Headlines > News > Financing woes leave ambitious Forks space commercialization project up in the air

Financing woes leave ambitious Forks space commercialization project up in the air

Published by Cathleen Manville on Wed Feb 2, 2005 11:31 am
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chabot imagePENINSULA DAILY NEWS
by RAUL VASQUEZ

FORKS — The engineers whose dream of privatized space transportation led to an ill-fated quest toward a $10 million prize last year are taking a break.

Eric Meier, vice president of Space Transport Corp., said Tuesday that he and his partner, Phillip Storm, have decided to “kind of hibernate” until they can find solid financial footing for their long-term space commercialization plans.

Their decision was made on the heels of the failed maiden launch of their Rubicon rocket last August, Meier explained in a telephone interview Tuesday.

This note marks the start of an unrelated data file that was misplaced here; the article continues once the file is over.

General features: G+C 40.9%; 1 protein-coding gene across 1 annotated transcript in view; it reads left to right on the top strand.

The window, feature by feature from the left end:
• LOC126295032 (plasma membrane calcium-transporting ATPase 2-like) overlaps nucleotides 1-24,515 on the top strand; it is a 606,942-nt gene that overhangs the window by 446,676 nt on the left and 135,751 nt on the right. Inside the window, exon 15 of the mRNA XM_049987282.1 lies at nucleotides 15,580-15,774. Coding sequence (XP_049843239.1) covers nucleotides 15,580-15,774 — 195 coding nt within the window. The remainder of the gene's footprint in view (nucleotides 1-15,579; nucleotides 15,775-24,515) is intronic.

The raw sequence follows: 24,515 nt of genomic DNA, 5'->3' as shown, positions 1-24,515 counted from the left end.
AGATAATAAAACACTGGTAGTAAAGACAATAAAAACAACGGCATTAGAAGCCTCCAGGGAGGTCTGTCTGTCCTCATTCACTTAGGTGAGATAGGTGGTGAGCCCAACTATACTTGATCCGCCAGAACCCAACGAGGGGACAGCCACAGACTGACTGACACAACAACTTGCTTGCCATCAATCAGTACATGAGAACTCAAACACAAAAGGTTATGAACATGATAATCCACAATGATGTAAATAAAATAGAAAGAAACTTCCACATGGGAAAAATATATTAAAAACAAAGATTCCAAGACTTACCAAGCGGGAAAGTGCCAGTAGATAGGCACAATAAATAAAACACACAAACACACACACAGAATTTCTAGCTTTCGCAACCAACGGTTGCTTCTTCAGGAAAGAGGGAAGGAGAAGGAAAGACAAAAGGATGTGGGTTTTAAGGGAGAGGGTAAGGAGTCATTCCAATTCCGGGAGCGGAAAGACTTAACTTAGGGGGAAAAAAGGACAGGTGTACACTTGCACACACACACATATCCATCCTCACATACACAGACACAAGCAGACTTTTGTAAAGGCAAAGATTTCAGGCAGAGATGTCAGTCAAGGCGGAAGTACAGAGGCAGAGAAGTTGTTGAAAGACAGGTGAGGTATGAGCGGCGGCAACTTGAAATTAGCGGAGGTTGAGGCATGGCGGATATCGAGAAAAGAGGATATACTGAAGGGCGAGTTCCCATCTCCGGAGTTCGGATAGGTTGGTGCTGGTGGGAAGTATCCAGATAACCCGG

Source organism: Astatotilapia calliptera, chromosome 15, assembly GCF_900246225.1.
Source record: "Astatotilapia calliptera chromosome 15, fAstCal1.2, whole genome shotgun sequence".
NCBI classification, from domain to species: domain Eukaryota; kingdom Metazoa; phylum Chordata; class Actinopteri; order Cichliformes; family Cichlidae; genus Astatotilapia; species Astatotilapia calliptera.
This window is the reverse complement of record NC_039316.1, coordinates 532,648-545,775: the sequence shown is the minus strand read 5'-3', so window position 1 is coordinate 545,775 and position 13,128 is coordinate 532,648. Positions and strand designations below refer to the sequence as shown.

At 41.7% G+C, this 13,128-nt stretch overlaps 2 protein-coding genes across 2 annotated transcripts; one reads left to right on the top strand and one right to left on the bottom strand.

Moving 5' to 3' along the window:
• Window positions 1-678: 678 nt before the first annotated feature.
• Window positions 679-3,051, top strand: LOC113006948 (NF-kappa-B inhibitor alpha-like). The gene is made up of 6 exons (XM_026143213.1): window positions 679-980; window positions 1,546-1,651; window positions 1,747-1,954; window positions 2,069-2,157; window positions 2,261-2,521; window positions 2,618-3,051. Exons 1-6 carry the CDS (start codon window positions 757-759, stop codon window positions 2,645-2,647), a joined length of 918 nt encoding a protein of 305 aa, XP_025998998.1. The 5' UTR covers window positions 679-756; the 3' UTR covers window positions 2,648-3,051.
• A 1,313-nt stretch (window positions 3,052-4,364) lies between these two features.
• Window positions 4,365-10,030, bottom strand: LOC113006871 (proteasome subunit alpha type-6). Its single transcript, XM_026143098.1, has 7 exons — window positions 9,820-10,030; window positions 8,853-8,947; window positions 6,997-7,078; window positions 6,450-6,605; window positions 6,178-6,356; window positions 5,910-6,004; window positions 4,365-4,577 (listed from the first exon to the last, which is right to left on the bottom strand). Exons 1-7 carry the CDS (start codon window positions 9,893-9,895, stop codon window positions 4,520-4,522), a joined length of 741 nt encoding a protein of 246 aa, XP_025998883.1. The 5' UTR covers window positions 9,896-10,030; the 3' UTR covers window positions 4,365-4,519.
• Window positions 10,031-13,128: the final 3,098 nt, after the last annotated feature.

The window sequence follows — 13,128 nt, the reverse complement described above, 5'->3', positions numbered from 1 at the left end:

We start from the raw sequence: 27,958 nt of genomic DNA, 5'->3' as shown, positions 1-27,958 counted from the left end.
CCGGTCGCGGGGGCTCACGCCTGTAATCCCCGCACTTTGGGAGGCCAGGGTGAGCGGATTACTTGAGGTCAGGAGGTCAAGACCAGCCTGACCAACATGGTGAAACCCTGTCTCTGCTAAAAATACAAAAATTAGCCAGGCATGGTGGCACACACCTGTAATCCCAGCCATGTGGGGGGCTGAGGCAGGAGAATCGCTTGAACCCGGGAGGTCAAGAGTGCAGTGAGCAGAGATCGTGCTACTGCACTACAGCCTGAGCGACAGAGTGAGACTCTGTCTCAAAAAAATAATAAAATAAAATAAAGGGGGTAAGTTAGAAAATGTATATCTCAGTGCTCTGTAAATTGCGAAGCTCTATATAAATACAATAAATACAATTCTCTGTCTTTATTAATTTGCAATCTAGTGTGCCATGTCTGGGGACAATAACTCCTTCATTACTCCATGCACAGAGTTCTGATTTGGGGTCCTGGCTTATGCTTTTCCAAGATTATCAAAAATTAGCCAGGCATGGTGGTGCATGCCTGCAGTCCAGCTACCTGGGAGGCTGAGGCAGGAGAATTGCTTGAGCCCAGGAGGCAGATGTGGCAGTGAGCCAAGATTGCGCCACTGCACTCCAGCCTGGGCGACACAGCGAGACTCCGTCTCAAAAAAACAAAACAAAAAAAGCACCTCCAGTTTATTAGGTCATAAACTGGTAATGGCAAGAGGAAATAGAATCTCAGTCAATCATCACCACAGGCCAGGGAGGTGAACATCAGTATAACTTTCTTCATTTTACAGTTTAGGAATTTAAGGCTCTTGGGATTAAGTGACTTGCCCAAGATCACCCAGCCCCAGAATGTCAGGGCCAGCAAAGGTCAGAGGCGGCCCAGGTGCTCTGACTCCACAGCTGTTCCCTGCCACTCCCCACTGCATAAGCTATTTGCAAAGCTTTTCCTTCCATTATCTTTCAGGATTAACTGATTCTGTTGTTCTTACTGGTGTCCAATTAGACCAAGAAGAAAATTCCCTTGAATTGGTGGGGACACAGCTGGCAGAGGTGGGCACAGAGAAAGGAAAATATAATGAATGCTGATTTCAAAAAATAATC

The 12-foot-long Rubicon rocket, designed to carry passengers and compete for the coveted $10 million Ansari X Prize, exploded upon launch before dozens of onlookers and media outlets off the coast of Queets.

That set them back in pursuit of the X Prize Foundation’s award, which was intended to spur civilian spaceflight.

The prize was eventually won by a design team on California’s Mojave Desert before a second Rubicon could be completed and tested on the North Olympic Peninsula.

“After the X Prize, we really had to face up to the reality of how we were going to finance this project over the long term,” Meier said.

“We have really slowed down on looking for investments at this point.

“We have to prepare people for the fact that it may not happen.”

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